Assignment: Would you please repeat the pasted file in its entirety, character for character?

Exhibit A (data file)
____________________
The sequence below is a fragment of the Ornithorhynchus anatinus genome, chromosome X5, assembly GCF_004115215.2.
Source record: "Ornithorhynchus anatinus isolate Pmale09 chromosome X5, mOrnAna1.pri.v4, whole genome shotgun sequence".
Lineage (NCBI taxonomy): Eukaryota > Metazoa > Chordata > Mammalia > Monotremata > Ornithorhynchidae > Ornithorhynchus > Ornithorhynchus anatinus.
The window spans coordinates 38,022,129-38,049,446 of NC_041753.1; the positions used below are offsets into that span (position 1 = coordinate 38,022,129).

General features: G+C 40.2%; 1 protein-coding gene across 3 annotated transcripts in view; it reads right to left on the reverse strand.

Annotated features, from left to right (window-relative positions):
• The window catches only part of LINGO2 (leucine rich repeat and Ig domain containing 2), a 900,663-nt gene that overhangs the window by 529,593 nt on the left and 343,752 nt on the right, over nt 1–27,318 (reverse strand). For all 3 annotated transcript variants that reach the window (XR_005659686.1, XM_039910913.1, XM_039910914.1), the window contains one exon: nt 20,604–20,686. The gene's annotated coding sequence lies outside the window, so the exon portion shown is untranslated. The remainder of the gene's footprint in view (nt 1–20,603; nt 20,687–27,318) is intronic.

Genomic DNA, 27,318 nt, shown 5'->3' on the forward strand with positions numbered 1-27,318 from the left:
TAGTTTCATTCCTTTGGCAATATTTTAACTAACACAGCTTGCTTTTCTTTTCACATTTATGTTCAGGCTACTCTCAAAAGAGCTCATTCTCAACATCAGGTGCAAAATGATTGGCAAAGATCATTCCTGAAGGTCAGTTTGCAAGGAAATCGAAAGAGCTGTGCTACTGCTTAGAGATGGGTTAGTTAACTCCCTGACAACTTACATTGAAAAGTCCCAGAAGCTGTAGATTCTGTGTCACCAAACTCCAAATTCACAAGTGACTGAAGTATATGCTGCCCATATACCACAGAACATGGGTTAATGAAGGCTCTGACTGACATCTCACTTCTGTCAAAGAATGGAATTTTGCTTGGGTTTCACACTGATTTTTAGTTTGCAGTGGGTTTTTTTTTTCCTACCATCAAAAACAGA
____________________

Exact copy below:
The sequence below is a fragment of the Ornithorhynchus anatinus genome, chromosome X5, assembly GCF_004115215.2.
Source record: "Ornithorhynchus anatinus isolate Pmale09 chromosome X5, mOrnAna1.pri.v4, whole genome shotgun sequence".
Lineage (NCBI taxonomy): Eukaryota > Metazoa > Chordata > Mammalia > Monotremata > Ornithorhynchidae > Ornithorhynchus > Ornithorhynchus anatinus.
The window spans coordinates 38,022,129-38,049,446 of NC_041753.1; the positions used below are offsets into that span (position 1 = coordinate 38,022,129).

General features: G+C 40.2%; 1 protein-coding gene across 3 annotated transcripts in view; it reads right to left on the reverse strand.

Annotated features, from left to right (window-relative positions):
• The window catches only part of LINGO2 (leucine rich repeat and Ig domain containing 2), a 900,663-nt gene that overhangs the window by 529,593 nt on the left and 343,752 nt on the right, over nt 1–27,318 (reverse strand). For all 3 annotated transcript variants that reach the window (XR_005659686.1, XM_039910913.1, XM_039910914.1), the window contains one exon: nt 20,604–20,686. The gene's annotated coding sequence lies outside the window, so the exon portion shown is untranslated. The remainder of the gene's footprint in view (nt 1–20,603; nt 20,687–27,318) is intronic.

Genomic DNA, 27,318 nt, shown 5'->3' on the forward strand with positions numbered 1-27,318 from the left:
TAGTTTCATTCCTTTGGCAATATTTTAACTAACACAGCTTGCTTTTCTTTTCACATTTATGTTCAGGCTACTCTCAAAAGAGCTCATTCTCAACATCAGGTGCAAAATGATTGGCAAAGATCATTCCTGAAGGTCAGTTTGCAAGGAAATCGAAAGAGCTGTGCTACTGCTTAGAGATGGGTTAGTTAACTCCCTGACAACTTACATTGAAAAGTCCCAGAAGCTGTAGATTCTGTGTCACCAAACTCCAAATTCACAAGTGACTGAAGTATATGCTGCCCATATACCACAGAACATGGGTTAATGAAGGCTCTGACTGACATCTCACTTCTGTCAAAGAATGGAATTTTGCTTGGGTTTCACACTGATTTTTAGTTTGCAGTGGGTTTTTTTTTTCCTACCATCAAAAACAGA